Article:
Endurance Training, Starvation, and Primitive Survival Cognition

Lately my appetite has been ferocious. I have heard of a method of skipping a few meals to let your body get a chance to clean out any toxin build up and to allow your hypothalamus to recalibrate hormone levels. I thought I would give it a try to test the validity of the process.

Most of the results were pretty expected. I felt hungry and a little tired; not atypical enough to elaborate much more. What was of more interest to me was the mental state achieved during my short fast. I would best describe it as feeling eerily distant to what is going on around me, but at the same time also feeling more alert. I had trouble focusing on some of the menial tasks I perform at work, yet I was inclined to get into deep discussion about strategies of the department.

This paradox reminded me of a recent post I read from Anton Krupicka, the elite Ultramarathoner. When trying to describe what he thinks about on his long runs, he said “I think of nothing and everything. Usually at the same time. Which is just another way of saying that I’m not really thinking. Rather, I’m listening. To myself, in an as unintentional manner as possible.”

Apparently, hunger and endurance training may place us in a similar state in which we think about nothing and everything at the same time? Might this be a subconscious method of perpetuating survival amongst our primitive ancestors that is still programmed deep within our brains? But hunger is not a pleasurable experience, and endurance training places us on a similar mental state, so why do we do knowingly subject ourselves to long runs and difficult rides? Perhaps our body is perversely programmed to enjoy starvation, pain, and boredom. After all, if our ancestors could not psychologically cope with such downers, would I be here writing this today? My Darwinian assertion is masochism was evolutionarily selected for, millennia ago. My theory is that some caveman was walking around without a meal, or chased a deer over a mountain in an anaerobic, glycogen depleted state, and may have some how enjoyed a mental state where he thought about everything and nothing at the same time. Instead of laying down and dying in a depressed state, he instead soldiered on, almost feeling good about feeling badly. He kept on keeping on.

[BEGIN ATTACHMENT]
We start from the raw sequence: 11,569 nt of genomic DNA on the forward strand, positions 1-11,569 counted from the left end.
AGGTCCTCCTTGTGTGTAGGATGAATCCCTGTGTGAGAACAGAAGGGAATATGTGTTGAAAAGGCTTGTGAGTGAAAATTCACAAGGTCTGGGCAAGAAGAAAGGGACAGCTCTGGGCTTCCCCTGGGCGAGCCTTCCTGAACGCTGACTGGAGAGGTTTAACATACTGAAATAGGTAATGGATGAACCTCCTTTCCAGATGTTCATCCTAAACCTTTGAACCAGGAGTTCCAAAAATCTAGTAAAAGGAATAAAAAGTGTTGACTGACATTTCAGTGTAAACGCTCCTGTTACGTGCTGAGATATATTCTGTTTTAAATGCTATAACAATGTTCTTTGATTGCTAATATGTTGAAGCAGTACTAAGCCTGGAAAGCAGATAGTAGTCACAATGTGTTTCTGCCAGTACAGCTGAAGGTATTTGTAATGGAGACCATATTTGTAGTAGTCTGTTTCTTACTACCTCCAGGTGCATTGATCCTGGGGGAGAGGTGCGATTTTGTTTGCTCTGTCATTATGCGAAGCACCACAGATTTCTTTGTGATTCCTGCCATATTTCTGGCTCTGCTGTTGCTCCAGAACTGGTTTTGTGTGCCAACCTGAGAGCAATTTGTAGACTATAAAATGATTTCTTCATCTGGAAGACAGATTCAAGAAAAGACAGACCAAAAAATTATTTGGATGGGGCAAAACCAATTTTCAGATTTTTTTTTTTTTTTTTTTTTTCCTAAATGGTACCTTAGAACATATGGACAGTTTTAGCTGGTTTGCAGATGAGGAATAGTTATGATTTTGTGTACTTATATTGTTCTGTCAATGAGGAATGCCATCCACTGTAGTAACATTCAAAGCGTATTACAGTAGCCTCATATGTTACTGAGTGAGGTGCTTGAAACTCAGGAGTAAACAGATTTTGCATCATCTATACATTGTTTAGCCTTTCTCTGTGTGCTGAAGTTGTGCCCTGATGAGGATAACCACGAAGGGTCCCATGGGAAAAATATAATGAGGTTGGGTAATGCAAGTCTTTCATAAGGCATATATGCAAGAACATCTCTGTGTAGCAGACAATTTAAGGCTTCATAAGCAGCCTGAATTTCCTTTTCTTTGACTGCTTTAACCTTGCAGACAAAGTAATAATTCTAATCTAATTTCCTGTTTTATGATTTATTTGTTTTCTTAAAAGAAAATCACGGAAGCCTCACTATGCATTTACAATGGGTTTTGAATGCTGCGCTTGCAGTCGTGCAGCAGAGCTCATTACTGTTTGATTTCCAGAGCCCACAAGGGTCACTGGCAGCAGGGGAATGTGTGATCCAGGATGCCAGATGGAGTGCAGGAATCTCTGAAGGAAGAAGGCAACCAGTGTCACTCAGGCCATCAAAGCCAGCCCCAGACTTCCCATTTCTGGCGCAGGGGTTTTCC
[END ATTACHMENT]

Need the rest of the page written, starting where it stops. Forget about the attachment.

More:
Next Saturday during my half marathon, at some point, my mind will drift away to a paradoxal state. I too will keep on keeping on.

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4 thoughts on “Endurance Training, Starvation, and Primitive Survival Cognition

  1. hold-up-now. says:

    What a fantastic post. Do you think the lack of eating really has a positive effect?

    • fatnslow says:

      My argument isn’t that starvation boosts athletic performance in the short term, and I am not certain of any positive effects in the hypothalamus for the resetting effect.(This would require a larger sample set than one day). I was trying to draw a parallel between psychologically uncomfortable conditions and the irony that humans must some how enjoy discomfort, as part of natural selection.

      Thanks for reading!

      • hold-up-now. says:

        I understand. I think there is most definitely a love of hardship at some subconscious level. There is something exciting about struggling, it’s like that expression “The fun is in the chase”.

  2. fatnslow says:

    Interesting article posted today on Competitor Running online magazine. Basically examines similar thoughts to my post above, but from a different angle, and arrives at a related conclusion.

    http://running.competitor.com/2012/04/training/no-pain-no-gain-how-pain-tolerance-affects-running-performance_37688

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